Earlier this week, I sprained my neck, and had to take a couple of days away from my normal responsibilities — and my thirty-day writing challenge — to give my upper body a chance to heal.
I won’t bore you with the particulars, but as far as the urgent care team could assess, I pulled and stretched some ligaments with the repetitive stress movements of picking up my baby, putting him down, carrying him around, and lunging to grab him when he attempted to launch himself off his changing table. It’s not an uncommon injury for a parent of a young child, but neither is it very serious. On Wednesday, the pain was debilitating and I could barely move my head. Today, after meds and applied heat and lots of rest, I’m sore but functional.
I’m still feeling pretty stupid for accidentally hurting myself that way in the first place. (The catalyst came when I pulled my head up while washing my hair in the shower and heard a nasty crunch. Ouch.) And I was feeling pretty miserable over having to bring my plans for the second half of the week to a screeching halt. I could barely crane my neck forward, so writing was out of the question. The muscle relaxers I was prescribed made me incredibly sleepy, and I had no energy to stay on top of housework and childcare. I felt like a floppy failure.
My husband took a sick day from work in order to drive me to urgent care and to take over baby duty since I couldn’t lift our son off the ground without help. “Don’t worry about it. This is what sick days are for,” he told me several times, but I still felt sad and angry at myself for being the reason that he had to use one of his precious days off to do my job for me (on normal days, he works full-time and I stay home and take care of the baby full-time). By Thursday, I was feeling a bit better, but my mother came over to help with a few tasks I still couldn’t do. Two other people had had to rearrange their schedules to help me with mine, and my pride was battling resentment rather than choosing gratitude.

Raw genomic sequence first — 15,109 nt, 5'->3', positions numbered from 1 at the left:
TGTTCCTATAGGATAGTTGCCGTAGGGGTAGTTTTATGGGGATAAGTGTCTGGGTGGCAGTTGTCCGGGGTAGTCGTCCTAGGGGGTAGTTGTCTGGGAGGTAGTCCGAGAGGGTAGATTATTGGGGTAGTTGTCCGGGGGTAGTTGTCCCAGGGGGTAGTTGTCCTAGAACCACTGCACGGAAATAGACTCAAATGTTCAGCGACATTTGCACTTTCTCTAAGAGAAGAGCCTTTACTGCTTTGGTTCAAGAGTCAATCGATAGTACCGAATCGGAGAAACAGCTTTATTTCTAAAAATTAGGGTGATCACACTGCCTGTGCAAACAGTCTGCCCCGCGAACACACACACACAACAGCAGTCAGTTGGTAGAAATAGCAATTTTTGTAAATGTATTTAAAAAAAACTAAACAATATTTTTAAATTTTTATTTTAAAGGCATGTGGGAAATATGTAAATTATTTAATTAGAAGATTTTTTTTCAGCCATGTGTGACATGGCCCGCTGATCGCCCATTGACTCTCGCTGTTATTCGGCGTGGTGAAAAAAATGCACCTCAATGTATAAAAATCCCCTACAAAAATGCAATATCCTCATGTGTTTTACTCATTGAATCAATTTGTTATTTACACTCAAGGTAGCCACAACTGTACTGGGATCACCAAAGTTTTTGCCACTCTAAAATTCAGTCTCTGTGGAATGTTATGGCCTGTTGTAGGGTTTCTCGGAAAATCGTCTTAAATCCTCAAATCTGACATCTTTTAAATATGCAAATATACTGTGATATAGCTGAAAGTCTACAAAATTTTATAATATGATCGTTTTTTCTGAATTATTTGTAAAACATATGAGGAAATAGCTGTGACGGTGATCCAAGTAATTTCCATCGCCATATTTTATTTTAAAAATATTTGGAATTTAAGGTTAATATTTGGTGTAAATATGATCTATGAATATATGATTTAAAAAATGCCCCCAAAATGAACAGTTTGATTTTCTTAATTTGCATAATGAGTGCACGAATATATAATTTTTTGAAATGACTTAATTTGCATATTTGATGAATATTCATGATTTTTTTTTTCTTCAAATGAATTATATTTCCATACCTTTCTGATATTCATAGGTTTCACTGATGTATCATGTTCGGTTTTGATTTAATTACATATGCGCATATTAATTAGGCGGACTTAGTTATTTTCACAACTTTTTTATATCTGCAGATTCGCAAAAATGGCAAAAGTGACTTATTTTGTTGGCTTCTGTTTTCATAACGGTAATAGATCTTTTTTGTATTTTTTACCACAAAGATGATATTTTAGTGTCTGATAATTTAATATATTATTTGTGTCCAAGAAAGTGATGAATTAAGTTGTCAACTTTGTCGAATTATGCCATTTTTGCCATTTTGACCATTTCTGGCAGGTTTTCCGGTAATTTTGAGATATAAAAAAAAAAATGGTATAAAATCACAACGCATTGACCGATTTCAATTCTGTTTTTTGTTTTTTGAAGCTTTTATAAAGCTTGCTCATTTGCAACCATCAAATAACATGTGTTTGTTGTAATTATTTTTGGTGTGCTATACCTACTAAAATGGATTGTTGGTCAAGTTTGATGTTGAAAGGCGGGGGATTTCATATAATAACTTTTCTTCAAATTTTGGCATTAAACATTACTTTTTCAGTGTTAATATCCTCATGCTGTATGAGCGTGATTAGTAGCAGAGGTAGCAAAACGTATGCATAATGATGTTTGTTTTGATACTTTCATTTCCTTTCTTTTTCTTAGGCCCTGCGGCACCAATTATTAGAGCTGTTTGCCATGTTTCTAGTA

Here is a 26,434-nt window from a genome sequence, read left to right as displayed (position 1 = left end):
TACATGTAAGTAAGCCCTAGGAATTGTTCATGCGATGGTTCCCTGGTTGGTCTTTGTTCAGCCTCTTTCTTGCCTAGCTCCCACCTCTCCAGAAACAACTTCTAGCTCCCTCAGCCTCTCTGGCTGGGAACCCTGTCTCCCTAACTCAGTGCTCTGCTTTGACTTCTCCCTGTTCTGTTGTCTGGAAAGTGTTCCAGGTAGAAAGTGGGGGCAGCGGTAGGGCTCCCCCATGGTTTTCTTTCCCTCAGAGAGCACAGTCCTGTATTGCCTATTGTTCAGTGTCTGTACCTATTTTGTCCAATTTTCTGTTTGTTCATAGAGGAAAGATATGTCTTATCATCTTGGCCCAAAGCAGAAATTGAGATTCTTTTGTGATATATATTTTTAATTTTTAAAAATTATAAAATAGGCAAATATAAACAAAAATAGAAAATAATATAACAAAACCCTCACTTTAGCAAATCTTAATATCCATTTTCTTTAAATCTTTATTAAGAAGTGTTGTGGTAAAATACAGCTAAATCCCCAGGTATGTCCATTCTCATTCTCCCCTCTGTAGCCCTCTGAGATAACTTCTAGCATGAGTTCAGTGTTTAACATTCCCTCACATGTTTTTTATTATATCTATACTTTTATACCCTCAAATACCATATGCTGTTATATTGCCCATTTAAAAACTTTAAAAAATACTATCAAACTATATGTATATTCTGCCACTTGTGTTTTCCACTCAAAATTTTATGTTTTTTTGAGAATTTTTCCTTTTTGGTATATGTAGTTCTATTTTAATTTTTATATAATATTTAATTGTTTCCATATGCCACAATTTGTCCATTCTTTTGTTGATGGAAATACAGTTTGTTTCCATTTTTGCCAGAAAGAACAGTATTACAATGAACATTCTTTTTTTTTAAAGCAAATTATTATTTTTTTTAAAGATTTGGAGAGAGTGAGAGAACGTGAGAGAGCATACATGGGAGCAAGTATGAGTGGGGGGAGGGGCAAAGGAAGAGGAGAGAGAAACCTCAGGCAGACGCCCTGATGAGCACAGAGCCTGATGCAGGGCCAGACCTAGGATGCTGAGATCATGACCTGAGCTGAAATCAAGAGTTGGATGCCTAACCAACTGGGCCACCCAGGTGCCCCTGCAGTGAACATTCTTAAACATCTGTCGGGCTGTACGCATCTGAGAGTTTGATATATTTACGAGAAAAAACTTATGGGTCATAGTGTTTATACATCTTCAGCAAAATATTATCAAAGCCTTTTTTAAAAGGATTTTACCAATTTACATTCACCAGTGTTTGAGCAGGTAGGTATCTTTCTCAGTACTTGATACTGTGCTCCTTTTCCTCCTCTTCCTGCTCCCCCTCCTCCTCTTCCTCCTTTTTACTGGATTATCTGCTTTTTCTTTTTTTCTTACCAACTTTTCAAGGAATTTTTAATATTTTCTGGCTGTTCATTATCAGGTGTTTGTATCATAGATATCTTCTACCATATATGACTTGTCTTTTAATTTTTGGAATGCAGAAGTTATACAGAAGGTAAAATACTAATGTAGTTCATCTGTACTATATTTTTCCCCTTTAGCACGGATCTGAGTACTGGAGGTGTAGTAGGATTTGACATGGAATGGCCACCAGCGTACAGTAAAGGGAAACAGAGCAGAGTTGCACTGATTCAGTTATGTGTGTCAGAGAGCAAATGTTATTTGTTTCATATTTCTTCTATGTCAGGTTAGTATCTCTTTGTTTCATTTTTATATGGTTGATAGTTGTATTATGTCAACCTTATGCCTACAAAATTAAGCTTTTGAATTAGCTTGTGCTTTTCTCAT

Not to put too fine a point on it — I need to get over that nonsense.
Rest is not the enemy of productivity.
When I wrote a brief tweet on Wednesday that I was taking a day off writing because typing would be too painful, someone commented to suggest that I use voice-to-text. I don’t really know the person who said this, and it’s hard to tell whether he was joking or not. But the comment riled me a bit. I was in a lot of pain and had pecked out a few short sentences on my phone with difficulty. I was not feeling creative or productive, nor in a good frame of mind to explain more fully that I was not seeking “helpful suggestions” about powering through the problem and refusing to rest.
I’m already a pretty decent hand at powering through, refusing to rest — and I’m trying to curb that.
The buzzwords “cooperation” and “teamwork” are used so ubiquitously in the traditional workplace that they’ve become annoying. But the principles are important. When my husband took a sick day so he could take care of me and the baby, someone else took over his work for the day. (I will reserve comment on how well or how poorly this tends to be implemented; suffice it to say, at least the structure is there, at most jobs, for substitute work.) It is harder, though, to put substitution and helping-out into practice with a job that is more independent and nebulous. “Moms don’t get breaks,” is a mantra I’ve heard one too many times. Even after only a few months of parenthood, I’d already internalized that idea.
But moms do need breaks. Dads need breaks. Caregivers of any kind need breaks.